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Breast screening dodgy

  • December 16th, 2011

Yesterday morning Radio New Zealand covered a review of the national breast cancer screening programme. Reportedly it was commissioned because of resignations at the National Screening Unit which manages and supports screening.

I hope it goes much further. From client work we have been involved in this year, the Minister should be more concerned about whether the government is wasting a huge sum.  The cost/benefit balance of mass screening mammography is under question internationally.  See for example – here, here and here.

As reported by the Listener the Breast Screening Unit recently colluded with mammography providers to attack breast  thermography. The latter uses infrared heat signatures on skin to detect changes in breast health. The mammography campaign called thermography ‘dangerous’. On investigation it turned out that the danger was only that women might choose thermography when the breast screening promoters believe they should just rely on mammography.. 

In our opinion the attack may have been at least partly motivated by the screening programme supporters' extreme sensitivity to questioning of the value of their screening.  Some of those advising the Ministry and the NSU on the relative benefits of mammography and thermography appeared to have professional and/or financial interests in ensuring the mammography screening program continues.  The perception of thermography as a threat to the screening program, came at the same time as efforts were being made to downplay a scientific report questioning mammography’s cost/benefit justification.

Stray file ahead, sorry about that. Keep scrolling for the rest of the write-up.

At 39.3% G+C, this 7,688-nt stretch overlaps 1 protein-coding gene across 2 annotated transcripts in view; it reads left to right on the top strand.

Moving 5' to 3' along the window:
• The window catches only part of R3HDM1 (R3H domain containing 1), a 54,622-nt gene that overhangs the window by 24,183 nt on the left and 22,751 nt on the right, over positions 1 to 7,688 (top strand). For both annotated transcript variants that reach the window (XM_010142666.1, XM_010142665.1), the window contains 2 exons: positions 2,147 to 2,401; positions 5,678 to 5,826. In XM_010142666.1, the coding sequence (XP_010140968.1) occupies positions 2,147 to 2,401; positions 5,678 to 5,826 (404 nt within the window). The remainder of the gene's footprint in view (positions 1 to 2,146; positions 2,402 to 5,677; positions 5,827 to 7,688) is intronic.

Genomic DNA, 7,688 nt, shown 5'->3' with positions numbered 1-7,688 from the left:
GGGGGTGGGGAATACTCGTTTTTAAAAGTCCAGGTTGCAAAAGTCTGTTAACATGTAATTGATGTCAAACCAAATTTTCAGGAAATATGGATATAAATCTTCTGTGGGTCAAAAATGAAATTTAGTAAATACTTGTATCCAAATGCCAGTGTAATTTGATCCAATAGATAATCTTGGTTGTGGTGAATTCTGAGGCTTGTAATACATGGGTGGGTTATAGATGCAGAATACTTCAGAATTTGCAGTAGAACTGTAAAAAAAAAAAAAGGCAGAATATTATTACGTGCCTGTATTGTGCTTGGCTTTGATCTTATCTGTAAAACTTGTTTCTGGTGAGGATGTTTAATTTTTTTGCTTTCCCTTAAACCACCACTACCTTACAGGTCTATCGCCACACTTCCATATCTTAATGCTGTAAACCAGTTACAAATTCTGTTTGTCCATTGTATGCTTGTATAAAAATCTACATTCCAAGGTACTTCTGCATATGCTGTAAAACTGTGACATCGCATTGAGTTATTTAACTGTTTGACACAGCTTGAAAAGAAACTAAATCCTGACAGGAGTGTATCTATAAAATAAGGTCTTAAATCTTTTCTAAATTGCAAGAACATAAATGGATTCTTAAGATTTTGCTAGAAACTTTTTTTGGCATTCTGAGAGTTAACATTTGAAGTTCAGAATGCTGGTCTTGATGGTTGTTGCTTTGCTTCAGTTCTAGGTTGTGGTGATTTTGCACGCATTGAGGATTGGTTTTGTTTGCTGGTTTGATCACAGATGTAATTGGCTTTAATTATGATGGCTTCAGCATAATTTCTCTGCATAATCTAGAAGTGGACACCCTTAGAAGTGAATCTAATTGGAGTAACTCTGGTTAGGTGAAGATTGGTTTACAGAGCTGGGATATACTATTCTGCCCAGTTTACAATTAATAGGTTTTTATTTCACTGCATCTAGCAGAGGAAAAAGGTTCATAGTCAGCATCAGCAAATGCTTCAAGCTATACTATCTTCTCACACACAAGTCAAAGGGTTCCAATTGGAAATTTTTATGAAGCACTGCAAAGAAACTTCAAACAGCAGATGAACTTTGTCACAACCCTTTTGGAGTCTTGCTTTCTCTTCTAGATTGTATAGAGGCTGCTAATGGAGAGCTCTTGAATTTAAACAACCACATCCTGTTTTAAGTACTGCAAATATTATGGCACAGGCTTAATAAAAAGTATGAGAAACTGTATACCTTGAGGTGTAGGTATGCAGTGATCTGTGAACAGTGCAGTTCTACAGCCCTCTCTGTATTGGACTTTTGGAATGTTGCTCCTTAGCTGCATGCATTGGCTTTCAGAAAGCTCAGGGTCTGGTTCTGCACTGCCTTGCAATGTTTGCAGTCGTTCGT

Breast cancer is the a big preventable killer of New Zealand women.  Mammography may be the best early detection method for many women. But from what we saw of Ministry documentation there was little objectivity or rigour in the decision-making on screening matters. The NSU response to the international research casting doubt on the net value of mass screening was ludicrously defensive.

Worse from our clients' perspective, the Ministry would not discuss how publicity should best inform women of the pros and cons of the various procedures. Quite apart from their code obligations to be fair, in dealing with thermography providers they lacked simple courtesy. Apparently courtesy need not extend to those one disagrees with.

There is a real possibility that millions in precious health dollars are being wasted as a result of the poor performance of officials. If those responsible are among those who have left the Ministry, it is hard to be concerned. If  those remaining are those we've been tracking, there should be more to follow.

PS Lest there be misunderstanding, I do not purport to express a view on the merits of thermography or mammography despite having learned much more than I ever expected on them both. Their proper uses are for specialists to debate. It seems to me that thermography is likely to have value especially for women too young for mammography.  I would also encourage my family members to use free mammography screening. But that is a very different question from whether such mass screening is a sensible use of what it costs us as a country, and whether the money could save more lives used another way.

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